• Tesla pledges 100 MWh of battery storage in 100 days to help fix South Australia’s energy supply shortage.
  • Solar now provides twice as many jobs as the coal industry.
  • The Raspberry Pi Zero W is is a $10 computer with WiFi and Bluetooth. Not the first, but we need more cheap, connected computers.
  • Ben Thompson has put out a great read on Intel’s acquisition of Mobileye, an autonomous vehicle and collision avoidance software and hardware company. His analysis of the potential winners (software and components companies, ride sharing networks) and losers (some existing automotive companies) is worth paying attention to.

And check out my most recent blog post: 2017: The Year Electric Cars Go Mainstream.

2017: The Year Electric Cars Go Mainstream

Until now, EVs were either limited in practicality or priced in luxury car territory. Both of those issues will go away this year. The Chevrolet Bolt EV and Tesla Model 3 are the first all-electric vehicles for the masses.

2017 Chevrolet Bolt EV
2017 Chevrolet Bolt EV

200+ Miles on a Charge

Most of the major auto players have put out compact EVs hovering around 100 miles per charge. The average daily commute is about 37.5 miles, so technically these EVs would work for a lot of people. However, longer trips could get complex,  and I imagine this fact puts off a lot of potential EV buyers.

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With the Model 3 and Bolt, drivers can expect 215 and 238 miles per charge, respectively. This means a day trip is now within reach. Tesla boasts a growing Supercharger network that enables cross-country trips. Chevrolet offers a charging station locator in several apps.

Competitively Priced

The total cost of ownership of these new cars is close to hybrids and not much more than internal combustion engine cars in the compact class. Because electricity is cheaper per mile than gas, the cars have a remarkably similar TCO after 3 years.

basemodelstco

premiummodelstco

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These prices reflect the vehicle MSRP, options prices, delivery charges, cost of gasoline ($2.30 per gallon), cost of electricity ($0.12 per kWh), charging conversion efficiency (90%), tax credits ($7,500 for EVs and the Chevy Volt, $4,500 for the Prius Prime), and any incentive programs available around the time of writing. Insurance, maintenance, and taxes are not considered. My analysis is in this spreadsheet.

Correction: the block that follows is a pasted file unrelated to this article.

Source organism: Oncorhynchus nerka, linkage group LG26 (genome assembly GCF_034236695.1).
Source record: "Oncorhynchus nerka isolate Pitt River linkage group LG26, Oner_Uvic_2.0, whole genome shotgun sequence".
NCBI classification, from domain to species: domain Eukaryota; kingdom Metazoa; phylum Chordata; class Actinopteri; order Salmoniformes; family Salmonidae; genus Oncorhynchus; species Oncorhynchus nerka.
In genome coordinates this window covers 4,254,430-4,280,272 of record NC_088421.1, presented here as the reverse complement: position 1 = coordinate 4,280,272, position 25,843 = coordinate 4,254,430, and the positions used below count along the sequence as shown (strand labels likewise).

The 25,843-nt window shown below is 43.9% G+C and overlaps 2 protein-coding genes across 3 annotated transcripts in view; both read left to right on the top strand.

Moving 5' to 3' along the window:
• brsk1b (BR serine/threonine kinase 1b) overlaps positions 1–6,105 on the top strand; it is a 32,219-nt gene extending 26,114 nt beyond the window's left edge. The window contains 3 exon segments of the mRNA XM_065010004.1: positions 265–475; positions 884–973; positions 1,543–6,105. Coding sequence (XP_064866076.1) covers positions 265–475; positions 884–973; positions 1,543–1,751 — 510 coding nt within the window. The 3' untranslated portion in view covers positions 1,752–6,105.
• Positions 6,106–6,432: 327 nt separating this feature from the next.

Side note: The Toyota Prius Prime, a plug-in hybrid with 25 miles of all-electric range, has a lower TCO than the standard Prius. The non-Prime Prius does not have an EV-only mode. The reason for the lower price on the Prius Prime is a tax credit not available for the standard Prius. Of the cars compared, this is my top pick for those really needing the extra range of a hybrid.

More Where That Came From

Maybe you’re not in the market for a compact. While this top-selling segment is getting a lot of attention right now, we’re sure to see EVs with many more shapes and capabilities in the next few years.

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Tesla Model 3

The Chevy Bolt is already out in limited quantities. I saw a handful on the road during a recent trip to California. The Tesla Model 3 is ramping up for production now, with deliveries slated for midyear.

Notes #12: Back to Earth

SpaceX’s Falcon 9 Lands Successfully

This past weekend, an historic launch took place at Kennedy Space Center. The launchpad, last used by the shuttle program in 2011, is now open to commercial use. SpaceX’s rockets are innovative in a variety of ways, but a standout feature is the ability of the first stage to land and be reused.

This Self-Driving Car Drives Flawlessly in the Rain at Night

From drive.ai.

Bullet Points

Blog Update

My latest blog post is about lane detection in self-driving cars.